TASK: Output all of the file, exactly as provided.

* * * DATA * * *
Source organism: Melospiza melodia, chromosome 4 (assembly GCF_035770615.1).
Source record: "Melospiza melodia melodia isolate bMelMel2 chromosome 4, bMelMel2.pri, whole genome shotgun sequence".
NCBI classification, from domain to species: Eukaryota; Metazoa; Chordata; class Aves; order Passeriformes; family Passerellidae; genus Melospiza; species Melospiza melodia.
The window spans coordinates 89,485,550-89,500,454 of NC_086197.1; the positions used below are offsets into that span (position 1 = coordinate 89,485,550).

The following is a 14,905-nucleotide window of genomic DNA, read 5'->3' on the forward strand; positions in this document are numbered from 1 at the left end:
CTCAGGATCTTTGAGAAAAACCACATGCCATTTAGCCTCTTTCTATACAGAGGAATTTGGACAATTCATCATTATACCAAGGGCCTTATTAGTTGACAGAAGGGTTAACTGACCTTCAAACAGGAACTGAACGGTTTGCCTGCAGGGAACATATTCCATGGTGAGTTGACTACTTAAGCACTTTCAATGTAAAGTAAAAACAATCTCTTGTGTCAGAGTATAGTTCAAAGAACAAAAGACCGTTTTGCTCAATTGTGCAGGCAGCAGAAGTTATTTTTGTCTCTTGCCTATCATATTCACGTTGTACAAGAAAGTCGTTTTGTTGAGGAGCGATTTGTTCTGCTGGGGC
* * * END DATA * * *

Source organism: Melospiza melodia, chromosome 4 (assembly GCF_035770615.1).
Source record: "Melospiza melodia melodia isolate bMelMel2 chromosome 4, bMelMel2.pri, whole genome shotgun sequence".
NCBI classification, from domain to species: Eukaryota; Metazoa; Chordata; class Aves; order Passeriformes; family Passerellidae; genus Melospiza; species Melospiza melodia.
The window spans coordinates 89,485,550-89,500,454 of NC_086197.1; the positions used below are offsets into that span (position 1 = coordinate 89,485,550).

The following is a 14,905-nucleotide window of genomic DNA, read 5'->3' on the forward strand; positions in this document are numbered from 1 at the left end:
CTCAGGATCTTTGAGAAAAACCACATGCCATTTAGCCTCTTTCTATACAGAGGAATTTGGACAATTCATCATTATACCAAGGGCCTTATTAGTTGACAGAAGGGTTAACTGACCTTCAAACAGGAACTGAACGGTTTGCCTGCAGGGAACATATTCCATGGTGAGTTGACTACTTAAGCACTTTCAATGTAAAGTAAAAACAATCTCTTGTGTCAGAGTATAGTTCAAAGAACAAAAGACCGTTTTGCTCAATTGTGCAGGCAGCAGAAGTTATTTTTGTCTCTTGCCTATCATATTCACGTTGTACAAGAAAGTCGTTTTGTTGAGGAGCGATTTGTTCTGCTGGGGC